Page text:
Last night, snow fell in Seattle. It was rather beautiful. We watched it fall precipitously as we dined on tender rabbit ragu, gnocchi with wild mushrooms, seafood paella, lamb meatballs with squash risotto, brussels sprouts with toasted hazelnuts. And while there was maybe a walnut-sized amount of space left in my belly, I couldn’t leave without sampling the chocolate creme brulee (thanks for the encouragement, Lauren!). It was an intimate night out with family at Olivar’s restaurant, full of laughter and good conversation.
As we made our way back to the car, it was clear that the hills weren’t worth navigating, so we abandoned our vehicle and took a (very) brisk walk home.
Not to worry; by morning the roads had been well-sanded and when we returned, the only damage was a hefty pile of snow, into which someone had sweetly etched a heart. I smiled as I glanced back through the rear window.
2014-02-09 15.57.18
And now I find myself taking advantage of the elements and staying indoors to rest, relax and get creative.
2014-02-09 16.00.21
While I have a seemingly insatiable sweet tooth, I also crave foods of the more “nutritious” variety. Salty sardines on toast, chia pudding with almond milk and berries, kale smoothies, fresh nuts and seeds. Working in the field of Nutrition, I see diet fads come and go, and while I’ve had my own history of dietary rigidity, I discovered long ago that the best relationship with food is an intuitive one. There are days when I crave a healthy dose of omega 3’s, and then there are days when I just want to eat cookies and chocolate, period.
chia pudding with berries

chia pudding with berries

And so today, folks, let’s take a look at candy-making. The circuitous path my foodie journey took this morning was an evolution of crunchy, salty, sweet, nutty and caramel-y goodness. A trifecta of pistachio, pignolia and pumpkin seeds, bathed in brittle vanilla toffee and glistening with flaky Maldon sea salt. A snack that had just the right amount of everything to keep me nibbling as I waited for the slowly roasting marinated turkey to make it’s way to my dinner plate.
Enjoy, and much love,
J
2014-02-09 17.21.34
Pine Nut, Pistachio and Pumpkin Seed Brittle
Note: This brittle comes together in a snap (pun intended), however it requires mindful presence and having all ingredients prepped and ready to add at the proper interval. A candy thermometer is requisite.
Adapted from Alison Roman’s Salted Pistachio Brittle, http://www.bonappetit.com/recipe/salted-pistachio-brittle
Ingredients:
1/2 cup light corn syrup
1 cup cane sugar
3 Tbsp water
1/2 c salted pistachios
1/4 cup each pumpkin seeds and pignolias (aka: pine nuts); toasted
Seeds from 1 vanilla bean
1 teaspoon sea salt
1 tbsp unsalted butter
3/4 tsp baking soda
Flaked sea salt, such as Maldon
Method:
1. Line a sheet pan with parchment and spray lightly with nonstick spray.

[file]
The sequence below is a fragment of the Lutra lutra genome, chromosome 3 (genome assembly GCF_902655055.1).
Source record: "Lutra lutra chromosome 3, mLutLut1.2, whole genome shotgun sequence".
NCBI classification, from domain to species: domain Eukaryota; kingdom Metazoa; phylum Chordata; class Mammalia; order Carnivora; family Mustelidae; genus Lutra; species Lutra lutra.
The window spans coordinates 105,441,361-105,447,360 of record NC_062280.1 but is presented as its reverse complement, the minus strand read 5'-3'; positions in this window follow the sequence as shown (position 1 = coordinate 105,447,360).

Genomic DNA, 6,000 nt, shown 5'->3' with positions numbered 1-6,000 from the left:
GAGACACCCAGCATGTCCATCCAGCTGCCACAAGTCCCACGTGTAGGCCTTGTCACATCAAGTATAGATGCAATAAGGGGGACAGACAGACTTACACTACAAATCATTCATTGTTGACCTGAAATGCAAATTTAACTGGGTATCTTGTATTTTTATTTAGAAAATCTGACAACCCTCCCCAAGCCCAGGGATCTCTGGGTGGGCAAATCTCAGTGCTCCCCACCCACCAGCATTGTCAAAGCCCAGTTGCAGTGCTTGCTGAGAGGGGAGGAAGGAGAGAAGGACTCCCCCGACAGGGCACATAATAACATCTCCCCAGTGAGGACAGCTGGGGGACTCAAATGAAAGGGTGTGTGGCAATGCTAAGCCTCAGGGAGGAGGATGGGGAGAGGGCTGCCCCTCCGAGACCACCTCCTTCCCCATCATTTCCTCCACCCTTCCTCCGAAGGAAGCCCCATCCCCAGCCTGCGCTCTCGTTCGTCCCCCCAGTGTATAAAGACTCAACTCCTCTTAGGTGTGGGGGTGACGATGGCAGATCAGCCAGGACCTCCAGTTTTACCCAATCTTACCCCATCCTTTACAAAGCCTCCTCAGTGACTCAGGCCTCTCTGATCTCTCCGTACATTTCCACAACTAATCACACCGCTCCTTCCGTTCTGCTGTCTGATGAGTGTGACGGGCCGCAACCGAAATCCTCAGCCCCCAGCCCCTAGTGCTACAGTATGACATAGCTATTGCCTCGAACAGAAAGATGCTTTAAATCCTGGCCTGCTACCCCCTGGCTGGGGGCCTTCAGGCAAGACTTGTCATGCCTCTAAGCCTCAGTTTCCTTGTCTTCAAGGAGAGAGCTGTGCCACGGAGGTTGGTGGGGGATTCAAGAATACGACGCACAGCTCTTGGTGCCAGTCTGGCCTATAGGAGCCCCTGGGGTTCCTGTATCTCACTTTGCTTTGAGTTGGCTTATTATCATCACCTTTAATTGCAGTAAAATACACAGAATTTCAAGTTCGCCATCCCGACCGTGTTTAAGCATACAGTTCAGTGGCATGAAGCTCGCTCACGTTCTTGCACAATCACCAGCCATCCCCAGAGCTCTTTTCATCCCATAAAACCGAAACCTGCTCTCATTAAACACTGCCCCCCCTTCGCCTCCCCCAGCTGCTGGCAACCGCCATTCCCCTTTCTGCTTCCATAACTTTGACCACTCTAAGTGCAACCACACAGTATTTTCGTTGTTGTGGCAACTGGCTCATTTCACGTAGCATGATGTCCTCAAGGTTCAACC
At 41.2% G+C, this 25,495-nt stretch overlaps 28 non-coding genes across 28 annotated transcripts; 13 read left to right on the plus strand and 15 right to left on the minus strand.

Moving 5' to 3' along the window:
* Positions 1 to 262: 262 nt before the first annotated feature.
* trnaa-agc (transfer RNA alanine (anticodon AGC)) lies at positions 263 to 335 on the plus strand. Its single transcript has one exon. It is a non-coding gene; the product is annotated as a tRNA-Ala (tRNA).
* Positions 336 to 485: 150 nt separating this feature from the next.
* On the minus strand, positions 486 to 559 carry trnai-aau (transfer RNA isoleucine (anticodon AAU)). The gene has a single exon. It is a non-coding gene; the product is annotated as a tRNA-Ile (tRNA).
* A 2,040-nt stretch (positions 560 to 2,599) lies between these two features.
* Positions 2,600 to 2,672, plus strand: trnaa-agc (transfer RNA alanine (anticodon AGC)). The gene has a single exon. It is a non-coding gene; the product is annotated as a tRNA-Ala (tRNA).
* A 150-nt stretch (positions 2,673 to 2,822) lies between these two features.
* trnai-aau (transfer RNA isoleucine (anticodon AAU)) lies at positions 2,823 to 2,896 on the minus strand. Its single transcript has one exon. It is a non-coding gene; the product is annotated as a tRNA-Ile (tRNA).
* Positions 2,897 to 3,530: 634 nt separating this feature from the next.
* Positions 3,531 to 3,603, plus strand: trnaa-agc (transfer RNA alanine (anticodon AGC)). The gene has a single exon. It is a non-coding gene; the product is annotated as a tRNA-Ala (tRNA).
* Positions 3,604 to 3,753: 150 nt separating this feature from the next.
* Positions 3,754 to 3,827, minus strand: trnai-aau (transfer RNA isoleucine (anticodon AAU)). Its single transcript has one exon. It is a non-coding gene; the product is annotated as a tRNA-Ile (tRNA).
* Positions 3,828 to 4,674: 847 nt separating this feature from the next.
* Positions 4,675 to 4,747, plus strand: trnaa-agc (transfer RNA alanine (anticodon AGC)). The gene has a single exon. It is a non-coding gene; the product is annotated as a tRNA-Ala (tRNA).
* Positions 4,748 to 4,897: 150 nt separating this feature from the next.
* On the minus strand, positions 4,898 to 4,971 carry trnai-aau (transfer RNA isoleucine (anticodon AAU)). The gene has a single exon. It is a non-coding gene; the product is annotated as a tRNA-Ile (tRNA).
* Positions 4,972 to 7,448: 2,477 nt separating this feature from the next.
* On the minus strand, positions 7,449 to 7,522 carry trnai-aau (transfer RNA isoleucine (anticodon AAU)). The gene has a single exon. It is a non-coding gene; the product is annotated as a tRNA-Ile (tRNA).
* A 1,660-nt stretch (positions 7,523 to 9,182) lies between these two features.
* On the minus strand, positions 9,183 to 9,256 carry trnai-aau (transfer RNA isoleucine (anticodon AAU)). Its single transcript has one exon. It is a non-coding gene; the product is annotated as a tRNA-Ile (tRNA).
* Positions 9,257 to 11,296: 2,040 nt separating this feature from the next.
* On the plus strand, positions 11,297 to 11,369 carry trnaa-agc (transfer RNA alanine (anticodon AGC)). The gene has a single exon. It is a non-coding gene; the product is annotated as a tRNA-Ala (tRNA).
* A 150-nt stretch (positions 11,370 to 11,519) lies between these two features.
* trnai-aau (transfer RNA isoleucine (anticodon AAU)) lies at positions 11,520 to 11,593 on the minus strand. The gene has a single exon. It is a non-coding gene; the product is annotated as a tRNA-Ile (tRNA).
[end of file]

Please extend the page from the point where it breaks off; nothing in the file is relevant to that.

2. Combine water, sugar and syrup in a 2-3 quart pan over medium heat. Stir until sugar has dissolved, then increase heat to high and affix candy thermometer.
3. Once temperature has reached 290° (~3-4 minutes), add nuts, vanilla seeds, salt and butter.
4. Monitor until heat reaches 300°, then remove from heat and sprinkle with baking soda. The mixture will bubble up and increase in volume. Pour immediately onto prepared sheet pan and sprinkle with salt.
5. Allow to cool completely, then break into pieces. Store in an airtight container.

Brittle

Different parts of a whole.

This happened in Seattle. Businesses closed. City streets littered with detritus from last night’s fireworks. I’ve never seen this much enthusiasm in our city. It was nearly impossible not to get caught up in the groundswell.
 photo 5-2
Taking a different direction, literally.
photo
Once in a while, I force myself to take a different path. It’s easy to get comfortable in the familiar, however a simple change in direction, a re-route, if you will, yields new discoveries. While I’m referring to running, the benefit of applying this metaphor to the rest of life’s journey is not lost on me.
As I begrudgingly made my way along the trail, there were trees I’d never noticed before. Fat robins perched on thin branches. I heard the bubbling brook as it meandered downstream and I embraced the crisp in the air.
bubbling brook
And I dreamt of spring.
And citrus.
I can’t seem to veer away from it. A messager du printemps, Spring is calling me; fresh, clean and bright. The invitation to wake up after Winter slumber; the hint of sweetness. Naturally, my mind wandered to food, or specifically, lemon curd. When I got home, I pulled The Art of Simple Food, by Alice Waters, off the shelf. I love this book; its simple design, classic and mature, with straightforward recipes and a focus on the local and seasonal. The recipes are brilliantly clear and approachable.
photo 5-2
Meyer Lemon Tart

Meyer Lemon Tart

I used Meyer lemons for the juice, and made a luxurious shortbread pastry to showcase the silky custard. Wasting nothing, I made merengue with the leftover whites. I got a bit fancy by adding chopped chocolate and pistachios to some, folding in sliced almonds into others.
I candied the citrus peels with the juiced fruit – the resultant citrus syrup became an impromtu cocktail and soda mixer, a quick and easy hostess gift for last night’s party.
Almond Merengue

Almond Merengue

 

Candied Citrus Peel

Candied Citrus Peel

Enjoy, and much love,
J
Meyer Lemon Tart
*note: I imagine the lemon would well with the flavor of thyme, or ginger, a relatively simple addition to the custard. Folding a bit of orange or lemon zest into the pastry adds another layer of dimension.
One 9-inch prepared tart (see link, here)
Lemon Curd (*adapted from The Art of Simple Food, by Alice Waters)
6 Meyer lemons, juiced, approximately 1/2 cup
Zest from one lemon
3 egg yolks
2 eggs
2 Tbsp milk
1/3 c sugar
1 tsp tapioca starch, or cornstarch
pinch of salt
6 tbsp unsalted butter, diced
Optional: 1 tsp fresh thyme leaves, or 1 tsp freshly grated ginger
In a medium saucepan, add whisk together all ingredients except the butter. Bring to a medium heat, and add butter. Stir constantly until thickened. As soon as custasrd is thick enough to coat the back of a spoon, remove from heat, add herbs (if using) and let steep for ~10 minutes.
Pour curd into prepared crust. Bake at 375 degrees for ~15-20 minutes, until set. Remove from oven and allow to cool completely before serving*.
*For ease of serving, this tart will benefit from a brief chill in the refrigerator.